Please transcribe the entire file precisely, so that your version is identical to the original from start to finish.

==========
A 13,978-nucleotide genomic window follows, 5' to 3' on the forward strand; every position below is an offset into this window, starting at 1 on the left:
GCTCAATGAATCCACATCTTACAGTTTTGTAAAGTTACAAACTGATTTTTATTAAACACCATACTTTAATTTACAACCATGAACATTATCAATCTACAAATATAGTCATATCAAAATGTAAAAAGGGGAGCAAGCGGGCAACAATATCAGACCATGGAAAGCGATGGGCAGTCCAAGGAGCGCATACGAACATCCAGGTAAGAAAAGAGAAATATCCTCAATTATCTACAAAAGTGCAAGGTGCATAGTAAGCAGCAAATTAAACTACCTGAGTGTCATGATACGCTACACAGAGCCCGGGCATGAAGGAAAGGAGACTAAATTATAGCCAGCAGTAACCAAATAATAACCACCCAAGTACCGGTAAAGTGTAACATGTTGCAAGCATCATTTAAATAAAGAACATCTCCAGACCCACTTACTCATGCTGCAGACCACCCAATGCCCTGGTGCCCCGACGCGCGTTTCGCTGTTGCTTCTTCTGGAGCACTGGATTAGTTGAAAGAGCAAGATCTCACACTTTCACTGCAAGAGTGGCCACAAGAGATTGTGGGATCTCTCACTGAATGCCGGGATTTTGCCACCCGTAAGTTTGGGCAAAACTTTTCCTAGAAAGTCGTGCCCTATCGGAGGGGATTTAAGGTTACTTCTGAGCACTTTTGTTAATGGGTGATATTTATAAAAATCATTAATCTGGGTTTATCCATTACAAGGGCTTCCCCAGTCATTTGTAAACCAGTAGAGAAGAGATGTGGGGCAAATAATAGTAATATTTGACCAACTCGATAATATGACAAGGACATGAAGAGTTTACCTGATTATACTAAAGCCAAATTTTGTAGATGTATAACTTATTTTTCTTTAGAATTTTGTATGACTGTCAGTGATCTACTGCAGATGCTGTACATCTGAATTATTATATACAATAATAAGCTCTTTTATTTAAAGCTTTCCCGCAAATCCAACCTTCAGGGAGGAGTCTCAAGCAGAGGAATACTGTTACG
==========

A 13,978-nucleotide genomic window follows, 5' to 3' on the forward strand; every position below is an offset into this window, starting at 1 on the left:
GCTCAATGAATCCACATCTTACAGTTTTGTAAAGTTACAAACTGATTTTTATTAAACACCATACTTTAATTTACAACCATGAACATTATCAATCTACAAATATAGTCATATCAAAATGTAAAAAGGGGAGCAAGCGGGCAACAATATCAGACCATGGAAAGCGATGGGCAGTCCAAGGAGCGCATACGAACATCCAGGTAAGAAAAGAGAAATATCCTCAATTATCTACAAAAGTGCAAGGTGCATAGTAAGCAGCAAATTAAACTACCTGAGTGTCATGATACGCTACACAGAGCCCGGGCATGAAGGAAAGGAGACTAAATTATAGCCAGCAGTAACCAAATAATAACCACCCAAGTACCGGTAAAGTGTAACATGTTGCAAGCATCATTTAAATAAAGAACATCTCCAGACCCACTTACTCATGCTGCAGACCACCCAATGCCCTGGTGCCCCGACGCGCGTTTCGCTGTTGCTTCTTCTGGAGCACTGGATTAGTTGAAAGAGCAAGATCTCACACTTTCACTGCAAGAGTGGCCACAAGAGATTGTGGGATCTCTCACTGAATGCCGGGATTTTGCCACCCGTAAGTTTGGGCAAAACTTTTCCTAGAAAGTCGTGCCCTATCGGAGGGGATTTAAGGTTACTTCTGAGCACTTTTGTTAATGGGTGATATTTATAAAAATCATTAATCTGGGTTTATCCATTACAAGGGCTTCCCCAGTCATTTGTAAACCAGTAGAGAAGAGATGTGGGGCAAATAATAGTAATATTTGACCAACTCGATAATATGACAAGGACATGAAGAGTTTACCTGATTATACTAAAGCCAAATTTTGTAGATGTATAACTTATTTTTCTTTAGAATTTTGTATGACTGTCAGTGATCTACTGCAGATGCTGTACATCTGAATTATTATATACAATAATAAGCTCTTTTATTTAAAGCTTTCCCGCAAATCCAACCTTCAGGGAGGAGTCTCAAGCAGAGGAATACTGTTACG